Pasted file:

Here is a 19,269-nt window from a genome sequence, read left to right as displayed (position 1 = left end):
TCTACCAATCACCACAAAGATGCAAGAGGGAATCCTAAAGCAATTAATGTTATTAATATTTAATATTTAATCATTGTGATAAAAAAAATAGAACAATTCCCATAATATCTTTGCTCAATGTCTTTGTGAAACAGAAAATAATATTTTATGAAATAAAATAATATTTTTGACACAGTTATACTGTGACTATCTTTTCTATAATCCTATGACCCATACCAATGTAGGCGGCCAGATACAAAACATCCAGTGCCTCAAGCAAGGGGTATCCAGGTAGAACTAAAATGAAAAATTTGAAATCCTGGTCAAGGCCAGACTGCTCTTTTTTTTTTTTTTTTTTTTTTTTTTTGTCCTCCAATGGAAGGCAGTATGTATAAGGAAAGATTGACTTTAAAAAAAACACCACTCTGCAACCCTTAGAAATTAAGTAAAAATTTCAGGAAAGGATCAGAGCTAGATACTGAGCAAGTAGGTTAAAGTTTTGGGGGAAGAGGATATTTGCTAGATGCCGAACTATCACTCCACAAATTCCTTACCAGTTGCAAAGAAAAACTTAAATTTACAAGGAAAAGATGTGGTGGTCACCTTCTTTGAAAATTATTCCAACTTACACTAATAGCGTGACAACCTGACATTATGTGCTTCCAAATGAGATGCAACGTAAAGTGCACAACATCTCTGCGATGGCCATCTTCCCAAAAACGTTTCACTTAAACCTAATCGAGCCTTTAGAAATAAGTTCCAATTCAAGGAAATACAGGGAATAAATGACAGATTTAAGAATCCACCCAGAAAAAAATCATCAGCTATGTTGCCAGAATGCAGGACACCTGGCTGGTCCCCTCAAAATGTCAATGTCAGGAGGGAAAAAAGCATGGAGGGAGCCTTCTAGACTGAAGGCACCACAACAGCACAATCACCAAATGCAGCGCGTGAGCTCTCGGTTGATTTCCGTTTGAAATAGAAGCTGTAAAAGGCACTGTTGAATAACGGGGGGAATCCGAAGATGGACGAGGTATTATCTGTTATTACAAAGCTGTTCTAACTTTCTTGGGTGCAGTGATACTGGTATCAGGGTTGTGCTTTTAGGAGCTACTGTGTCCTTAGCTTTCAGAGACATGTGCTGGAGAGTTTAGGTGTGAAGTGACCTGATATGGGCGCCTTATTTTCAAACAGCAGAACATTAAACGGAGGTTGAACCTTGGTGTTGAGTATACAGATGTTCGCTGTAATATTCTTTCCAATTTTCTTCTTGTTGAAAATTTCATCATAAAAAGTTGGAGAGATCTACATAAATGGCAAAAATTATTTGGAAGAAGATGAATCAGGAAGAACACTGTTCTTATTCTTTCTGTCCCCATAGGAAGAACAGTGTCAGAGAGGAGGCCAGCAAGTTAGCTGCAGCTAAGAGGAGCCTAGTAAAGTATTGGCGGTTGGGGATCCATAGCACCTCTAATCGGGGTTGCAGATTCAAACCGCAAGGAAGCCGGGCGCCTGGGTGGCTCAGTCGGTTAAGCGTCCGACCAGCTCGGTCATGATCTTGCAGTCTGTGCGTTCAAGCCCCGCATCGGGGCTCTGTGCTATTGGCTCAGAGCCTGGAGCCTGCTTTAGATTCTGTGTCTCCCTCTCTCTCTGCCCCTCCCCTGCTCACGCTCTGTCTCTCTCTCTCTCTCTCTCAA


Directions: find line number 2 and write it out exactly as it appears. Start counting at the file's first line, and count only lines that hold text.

TCTACCAATCACCACAAAGATGCAAGAGGGAATCCTAAAGCAATTAATGTTATTAATATTTAATATTTAATCATTGTGATAAAAAAAATAGAACAATTCCCATAATATCTTTGCTCAATGTCTTTGTGAAACAGAAAATAATATTTTATGAAATAAAATAATATTTTTGACACAGTTATACTGTGACTATCTTTTCTATAATCCTATGACCCATACCAATGTAGGCGGCCAGATACAAAACATCCAGTGCCTCAAGCAAGGGGTATCCAGGTAGAACTAAAATGAAAAATTTGAAATCCTGGTCAAGGCCAGACTGCTCTTTTTTTTTTTTTTTTTTTTTTTTTTTGTCCTCCAATGGAAGGCAGTATGTATAAGGAAAGATTGACTTTAAAAAAAACACCACTCTGCAACCCTTAGAAATTAAGTAAAAATTTCAGGAAAGGATCAGAGCTAGATACTGAGCAAGTAGGTTAAAGTTTTGGGGGAAGAGGATATTTGCTAGATGCCGAACTATCACTCCACAAATTCCTTACCAGTTGCAAAGAAAAACTTAAATTTACAAGGAAAAGATGTGGTGGTCACCTTCTTTGAAAATTATTCCAACTTACACTAATAGCGTGACAACCTGACATTATGTGCTTCCAAATGAGATGCAACGTAAAGTGCACAACATCTCTGCGATGGCCATCTTCCCAAAAACGTTTCACTTAAACCTAATCGAGCCTTTAGAAATAAGTTCCAATTCAAGGAAATACAGGGAATAAATGACAGATTTAAGAATCCACCCAGAAAAAAATCATCAGCTATGTTGCCAGAATGCAGGACACCTGGCTGGTCCCCTCAAAATGTCAATGTCAGGAGGGAAAAAAGCATGGAGGGAGCCTTCTAGACTGAAGGCACCACAACAGCACAATCACCAAATGCAGCGCGTGAGCTCTCGGTTGATTTCCGTTTGAAATAGAAGCTGTAAAAGGCACTGTTGAATAACGGGGGGAATCCGAAGATGGACGAGGTATTATCTGTTATTACAAAGCTGTTCTAACTTTCTTGGGTGCAGTGATACTGGTATCAGGGTTGTGCTTTTAGGAGCTACTGTGTCCTTAGCTTTCAGAGACATGTGCTGGAGAGTTTAGGTGTGAAGTGACCTGATATGGGCGCCTTATTTTCAAACAGCAGAACATTAAACGGAGGTTGAACCTTGGTGTTGAGTATACAGATGTTCGCTGTAATATTCTTTCCAATTTTCTTCTTGTTGAAAATTTCATCATAAAAAGTTGGAGAGATCTACATAAATGGCAAAAATTATTTGGAAGAAGATGAATCAGGAAGAACACTGTTCTTATTCTTTCTGTCCCCATAGGAAGAACAGTGTCAGAGAGGAGGCCAGCAAGTTAGCTGCAGCTAAGAGGAGCCTAGTAAAGTATTGGCGGTTGGGGATCCATAGCACCTCTAATCGGGGTTGCAGATTCAAACCGCAAGGAAGCCGGGCGCCTGGGTGGCTCAGTCGGTTAAGCGTCCGACCAGCTCGGTCATGATCTTGCAGTCTGTGCGTTCAAGCCCCGCATCGGGGCTCTGTGCTATTGGCTCAGAGCCTGGAGCCTGCTTTAGATTCTGTGTCTCCCTCTCTCTCTGCCCCTCCCCTGCTCACGCTCTGTCTCTCTCTCTCTCTCTCTCAA